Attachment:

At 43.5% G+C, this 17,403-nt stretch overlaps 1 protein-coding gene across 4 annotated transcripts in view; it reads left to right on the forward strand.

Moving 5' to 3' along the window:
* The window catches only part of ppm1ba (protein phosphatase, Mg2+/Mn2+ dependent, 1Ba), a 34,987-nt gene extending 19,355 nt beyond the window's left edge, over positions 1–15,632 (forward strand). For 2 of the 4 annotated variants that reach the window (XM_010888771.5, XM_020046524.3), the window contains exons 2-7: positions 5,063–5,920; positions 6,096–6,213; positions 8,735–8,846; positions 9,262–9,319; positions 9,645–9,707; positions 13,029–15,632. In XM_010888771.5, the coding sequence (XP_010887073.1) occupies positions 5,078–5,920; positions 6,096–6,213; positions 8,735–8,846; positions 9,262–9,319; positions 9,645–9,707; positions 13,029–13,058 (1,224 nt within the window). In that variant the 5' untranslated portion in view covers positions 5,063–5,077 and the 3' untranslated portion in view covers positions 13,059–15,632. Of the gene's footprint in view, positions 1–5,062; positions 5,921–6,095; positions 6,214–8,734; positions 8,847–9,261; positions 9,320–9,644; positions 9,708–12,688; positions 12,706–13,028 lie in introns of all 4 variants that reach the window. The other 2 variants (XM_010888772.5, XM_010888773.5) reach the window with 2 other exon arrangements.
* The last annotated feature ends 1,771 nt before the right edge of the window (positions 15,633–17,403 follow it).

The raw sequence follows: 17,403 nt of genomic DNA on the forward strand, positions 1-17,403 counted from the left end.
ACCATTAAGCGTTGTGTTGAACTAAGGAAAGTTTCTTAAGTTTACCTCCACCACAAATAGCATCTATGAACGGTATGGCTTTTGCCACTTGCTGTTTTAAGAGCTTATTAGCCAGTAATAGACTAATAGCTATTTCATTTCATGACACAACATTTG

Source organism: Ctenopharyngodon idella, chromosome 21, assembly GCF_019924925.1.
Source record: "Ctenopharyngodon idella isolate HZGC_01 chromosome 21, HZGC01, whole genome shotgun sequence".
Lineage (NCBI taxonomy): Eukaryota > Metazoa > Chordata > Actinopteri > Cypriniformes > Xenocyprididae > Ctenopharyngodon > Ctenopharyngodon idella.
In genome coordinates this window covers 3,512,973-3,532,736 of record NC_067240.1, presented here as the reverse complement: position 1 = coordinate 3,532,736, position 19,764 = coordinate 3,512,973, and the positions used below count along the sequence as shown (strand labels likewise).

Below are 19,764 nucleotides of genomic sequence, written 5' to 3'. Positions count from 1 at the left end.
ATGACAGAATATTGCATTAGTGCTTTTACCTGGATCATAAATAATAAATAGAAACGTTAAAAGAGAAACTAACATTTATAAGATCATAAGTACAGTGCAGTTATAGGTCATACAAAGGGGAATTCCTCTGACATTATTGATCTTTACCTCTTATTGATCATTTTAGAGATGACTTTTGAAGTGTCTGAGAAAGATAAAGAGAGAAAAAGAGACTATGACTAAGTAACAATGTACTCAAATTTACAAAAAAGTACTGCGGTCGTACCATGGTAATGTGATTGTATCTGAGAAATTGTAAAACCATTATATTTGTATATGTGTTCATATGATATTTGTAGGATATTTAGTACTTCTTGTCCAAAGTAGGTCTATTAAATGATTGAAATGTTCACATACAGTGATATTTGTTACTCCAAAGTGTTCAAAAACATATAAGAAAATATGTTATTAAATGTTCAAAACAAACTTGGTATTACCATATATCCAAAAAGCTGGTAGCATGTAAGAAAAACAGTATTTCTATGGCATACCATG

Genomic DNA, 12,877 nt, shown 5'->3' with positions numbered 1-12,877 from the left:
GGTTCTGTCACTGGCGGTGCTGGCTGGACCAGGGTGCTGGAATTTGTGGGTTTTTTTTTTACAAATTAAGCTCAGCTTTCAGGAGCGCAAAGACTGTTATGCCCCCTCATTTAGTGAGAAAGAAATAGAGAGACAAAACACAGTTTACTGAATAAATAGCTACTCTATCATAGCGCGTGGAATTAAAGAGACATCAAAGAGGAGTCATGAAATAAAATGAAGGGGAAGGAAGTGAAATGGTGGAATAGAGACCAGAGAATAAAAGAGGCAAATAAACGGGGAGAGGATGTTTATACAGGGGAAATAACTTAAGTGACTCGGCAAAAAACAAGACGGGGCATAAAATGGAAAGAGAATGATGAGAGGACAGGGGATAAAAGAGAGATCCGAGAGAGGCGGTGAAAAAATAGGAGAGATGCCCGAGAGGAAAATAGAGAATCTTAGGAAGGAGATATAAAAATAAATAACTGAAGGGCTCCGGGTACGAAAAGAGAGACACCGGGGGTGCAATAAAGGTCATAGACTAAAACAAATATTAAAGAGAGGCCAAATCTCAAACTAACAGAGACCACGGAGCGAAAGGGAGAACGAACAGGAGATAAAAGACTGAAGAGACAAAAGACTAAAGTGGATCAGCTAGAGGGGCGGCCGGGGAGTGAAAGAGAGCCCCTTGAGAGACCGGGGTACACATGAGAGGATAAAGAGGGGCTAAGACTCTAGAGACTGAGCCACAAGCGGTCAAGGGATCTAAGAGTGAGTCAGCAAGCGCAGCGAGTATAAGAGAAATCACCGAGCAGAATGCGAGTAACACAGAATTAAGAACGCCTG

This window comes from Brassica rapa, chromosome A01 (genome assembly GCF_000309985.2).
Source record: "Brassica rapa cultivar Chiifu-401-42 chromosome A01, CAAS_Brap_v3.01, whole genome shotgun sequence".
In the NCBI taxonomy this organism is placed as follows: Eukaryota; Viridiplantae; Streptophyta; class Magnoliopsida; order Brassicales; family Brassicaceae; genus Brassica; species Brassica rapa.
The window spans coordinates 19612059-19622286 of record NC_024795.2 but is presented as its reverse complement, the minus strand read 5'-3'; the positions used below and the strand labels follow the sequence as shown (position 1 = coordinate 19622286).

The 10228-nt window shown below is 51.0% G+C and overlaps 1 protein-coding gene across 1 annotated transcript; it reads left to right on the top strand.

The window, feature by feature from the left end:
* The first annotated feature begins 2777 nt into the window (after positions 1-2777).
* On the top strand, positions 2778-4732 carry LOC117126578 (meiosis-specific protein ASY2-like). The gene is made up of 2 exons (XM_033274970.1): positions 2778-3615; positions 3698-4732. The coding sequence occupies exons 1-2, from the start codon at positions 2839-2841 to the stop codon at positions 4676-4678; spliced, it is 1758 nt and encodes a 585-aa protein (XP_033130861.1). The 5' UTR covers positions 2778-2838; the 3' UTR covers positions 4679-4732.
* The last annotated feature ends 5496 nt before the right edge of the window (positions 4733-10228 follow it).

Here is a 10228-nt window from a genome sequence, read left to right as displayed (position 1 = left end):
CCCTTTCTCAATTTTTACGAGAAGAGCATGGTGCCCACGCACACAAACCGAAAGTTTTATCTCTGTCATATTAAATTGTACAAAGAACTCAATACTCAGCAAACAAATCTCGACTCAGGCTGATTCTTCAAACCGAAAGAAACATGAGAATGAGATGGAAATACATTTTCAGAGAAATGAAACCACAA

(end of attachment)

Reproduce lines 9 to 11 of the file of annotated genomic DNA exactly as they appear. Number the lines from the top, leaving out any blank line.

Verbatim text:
Lineage (NCBI taxonomy): Eukaryota > Metazoa > Chordata > Actinopteri > Cypriniformes > Xenocyprididae > Ctenopharyngodon > Ctenopharyngodon idella.
In genome coordinates this window covers 3,512,973-3,532,736 of record NC_067240.1, presented here as the reverse complement: position 1 = coordinate 3,532,736, position 19,764 = coordinate 3,512,973, and the positions used below count along the sequence as shown (strand labels likewise).

Below are 19,764 nucleotides of genomic sequence, written 5' to 3'. Positions count from 1 at the left end.